Familial multiple pilomatrixomas as a presentation of attenuated adenomatosis polyposis coli
ABSTRACT Pilomatrixomas are benign follicular tumors that occur most commonly in children. Rare multiple or familial pilomatrixomas have been associated with myotonic dystrophy and other disorders. Although sporadic pilomatrixomas and hybrid cutaneous cysts with pilomatrixoma-like features have been observed in some kindreds with Gardner syndrome, an autosomal dominant form of familial adenomatous polyposis, no definitive association has been made with multiple or familial pilomatrixomas. Here we describe two siblings with multiple pilomatrixomas who were also found to have a family history of colonic adenocarcinoma. Genetic testing revealed a mutation in the 5' portion of the adenomatous polyposis coli (APC) gene, in a region associated with an attenuated APC phenotype. These findings show that multiple pilomatrixomas may be the presenting symptom of patients with APC gene mutations.
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ABSTRACT: Pilomatricomas, or calcifying epitheliomas of Malherbe, are among the most common superficial cutaneous soft tissue lesions in children. Familiarity with the presenting signs and symptoms allows for the diagnosis to be made on physical examination alone in most patients, avoiding expensive and unnecessary diagnostic imaging. A retrospective IRB-approved review of surgical pathology archives and medical records of all patients undergoing excision of pilomatricomas between 1982 and 2010 was performed to determine the characteristics of the pilomatricoma tumors. Data regarding gender, age, location, size of tumor, and histopathology were collected. There were 916 pilomatricomas resected in 802 patients. Fifty-five percent of the patients were girls (441 patients). The median age at the time of resection was 6years (range 5months to 18years). Multiple lesions were found in 43 patients (5%). The most common location was head and neck (n=529, 58%), followed by upper limbs (n=214, 23%), trunk (n=130, 14%), and lower limbs (n=43, 5%). Information on size was available for 674 lesions; mean lesion diameter was 14.0 ±7.4mm. Twenty-eight patients (3%) had either recurrent (n=11) or metachronous (n=17) lesions resected at our institution, with a median interval of 12months after initial resection (range 5weeks to 5years). No cases of pilomatrix carcinoma were observed. The majority of pilomatricomas occur in the head and neck, although they can present in any location. Approximately 5% of children have multiple lesions. Pilomatricomas occur slightly more commonly in girls, and 66% of lesions occur in children <10years of age. Complete surgical excision is necessary to prevent recurrence. Recurrences and pilomatrix carcinoma are very rare if complete excision is achieved.Journal of Pediatric Surgery 07/2013; 48(7):1551-6. DOI:10.1016/j.jpedsurg.2012.08.007 · 1.31 Impact Factor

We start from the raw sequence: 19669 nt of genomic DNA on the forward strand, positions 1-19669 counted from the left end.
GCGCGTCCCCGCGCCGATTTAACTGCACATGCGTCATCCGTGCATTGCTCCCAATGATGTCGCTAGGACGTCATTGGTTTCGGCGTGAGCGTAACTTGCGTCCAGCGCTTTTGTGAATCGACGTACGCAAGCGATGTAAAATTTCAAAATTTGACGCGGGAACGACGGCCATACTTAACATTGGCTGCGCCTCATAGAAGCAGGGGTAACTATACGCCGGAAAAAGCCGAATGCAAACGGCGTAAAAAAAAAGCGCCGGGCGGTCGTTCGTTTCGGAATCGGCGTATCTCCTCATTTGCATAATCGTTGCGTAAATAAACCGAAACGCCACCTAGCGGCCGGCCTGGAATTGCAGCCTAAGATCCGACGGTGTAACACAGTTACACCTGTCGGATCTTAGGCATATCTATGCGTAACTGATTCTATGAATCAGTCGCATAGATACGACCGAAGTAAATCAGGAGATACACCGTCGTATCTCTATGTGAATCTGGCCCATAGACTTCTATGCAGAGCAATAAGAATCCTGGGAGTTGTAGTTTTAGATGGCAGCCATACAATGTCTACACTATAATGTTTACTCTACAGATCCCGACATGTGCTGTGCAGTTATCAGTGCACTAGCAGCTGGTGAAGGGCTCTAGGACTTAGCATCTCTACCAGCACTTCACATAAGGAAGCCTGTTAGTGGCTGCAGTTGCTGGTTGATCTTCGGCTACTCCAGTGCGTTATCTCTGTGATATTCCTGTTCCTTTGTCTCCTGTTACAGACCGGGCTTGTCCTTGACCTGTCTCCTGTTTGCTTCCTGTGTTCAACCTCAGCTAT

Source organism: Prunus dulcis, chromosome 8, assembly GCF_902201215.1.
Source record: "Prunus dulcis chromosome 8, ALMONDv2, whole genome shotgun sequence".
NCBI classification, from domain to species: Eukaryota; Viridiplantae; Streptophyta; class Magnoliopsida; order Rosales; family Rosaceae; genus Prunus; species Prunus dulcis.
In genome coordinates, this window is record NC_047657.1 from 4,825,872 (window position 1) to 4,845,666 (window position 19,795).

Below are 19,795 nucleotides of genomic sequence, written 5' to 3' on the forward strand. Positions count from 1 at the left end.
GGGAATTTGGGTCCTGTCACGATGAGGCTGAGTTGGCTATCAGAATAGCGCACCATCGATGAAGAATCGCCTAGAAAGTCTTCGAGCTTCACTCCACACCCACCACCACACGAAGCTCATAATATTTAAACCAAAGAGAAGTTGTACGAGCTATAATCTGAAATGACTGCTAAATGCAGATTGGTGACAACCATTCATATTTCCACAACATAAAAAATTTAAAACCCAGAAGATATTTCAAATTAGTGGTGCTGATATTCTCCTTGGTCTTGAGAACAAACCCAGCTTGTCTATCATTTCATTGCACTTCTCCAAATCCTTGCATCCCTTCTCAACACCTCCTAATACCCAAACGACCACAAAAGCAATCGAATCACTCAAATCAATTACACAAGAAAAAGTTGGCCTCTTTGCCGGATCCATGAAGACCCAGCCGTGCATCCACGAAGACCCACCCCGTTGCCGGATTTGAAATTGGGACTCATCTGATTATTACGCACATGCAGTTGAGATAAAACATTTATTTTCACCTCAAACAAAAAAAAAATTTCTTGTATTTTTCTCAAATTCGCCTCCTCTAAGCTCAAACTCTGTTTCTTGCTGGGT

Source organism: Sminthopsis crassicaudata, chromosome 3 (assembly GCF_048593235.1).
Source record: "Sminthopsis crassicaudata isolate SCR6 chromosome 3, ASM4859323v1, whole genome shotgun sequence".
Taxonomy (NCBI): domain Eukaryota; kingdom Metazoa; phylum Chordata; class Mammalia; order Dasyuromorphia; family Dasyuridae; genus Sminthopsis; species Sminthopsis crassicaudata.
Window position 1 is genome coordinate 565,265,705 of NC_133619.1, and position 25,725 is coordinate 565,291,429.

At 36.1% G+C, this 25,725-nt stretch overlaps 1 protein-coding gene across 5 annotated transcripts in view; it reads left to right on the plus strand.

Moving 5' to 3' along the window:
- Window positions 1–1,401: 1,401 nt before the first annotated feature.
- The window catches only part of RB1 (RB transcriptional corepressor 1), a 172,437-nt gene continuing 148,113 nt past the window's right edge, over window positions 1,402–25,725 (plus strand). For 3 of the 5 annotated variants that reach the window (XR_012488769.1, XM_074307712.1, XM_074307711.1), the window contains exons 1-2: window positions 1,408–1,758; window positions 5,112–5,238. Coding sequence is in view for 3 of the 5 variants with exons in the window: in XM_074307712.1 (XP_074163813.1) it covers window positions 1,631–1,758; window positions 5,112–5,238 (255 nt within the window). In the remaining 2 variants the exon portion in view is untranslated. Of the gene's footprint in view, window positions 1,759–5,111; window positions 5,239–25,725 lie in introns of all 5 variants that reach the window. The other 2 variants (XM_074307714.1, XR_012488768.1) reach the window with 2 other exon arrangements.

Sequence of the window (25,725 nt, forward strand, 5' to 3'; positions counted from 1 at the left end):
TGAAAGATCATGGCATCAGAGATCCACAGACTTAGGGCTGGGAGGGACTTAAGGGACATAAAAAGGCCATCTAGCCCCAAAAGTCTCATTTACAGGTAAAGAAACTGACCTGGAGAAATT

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ABSTRACT: Pilomatrixomas are benign cutaneous tumors derived from hair matrix cells of unclear etiology. Pilomatrixomas commonly demonstrate somatic mutations in CTNNB1, a gene coding β-catenin, a protein involved with hair follicle development. Multiple familial pilomatrixomas rarely occur and are most often associated with autosomal dominant conditions such as myotonic dystrophy and familial adenomatous polyposis (FAP). Nine families with multiple familial pilomatrixomas and no demonstrable underlying association have been reported in the literature. We present a tenth family in which five members spanning three generations grew multiple pilomatrixomas in the absence of any previously reported associations. No evidence of myotonic dystrophy, FAP, or other known associations was found. Extreme tiredness, behavioral problems, and sensory disturbances were common features across three generations but bore no temporal relation to the pilomatrixomas. The existence of a germline mutation in CTNNB1 to explain these symptoms has yet to be shown. Pilomatrixomas are potentially cutaneous markers of significant underlying pathologies. Patients presenting with multiple or familial pilomatrixomas should be thoroughly assessed for other pathologies and offered genetic screening to ensure that important diagnoses are not overlooked.Pediatric Dermatology 06/2014; 32(1). DOI:10.1111/pde.12353 · 1.52 Impact Factor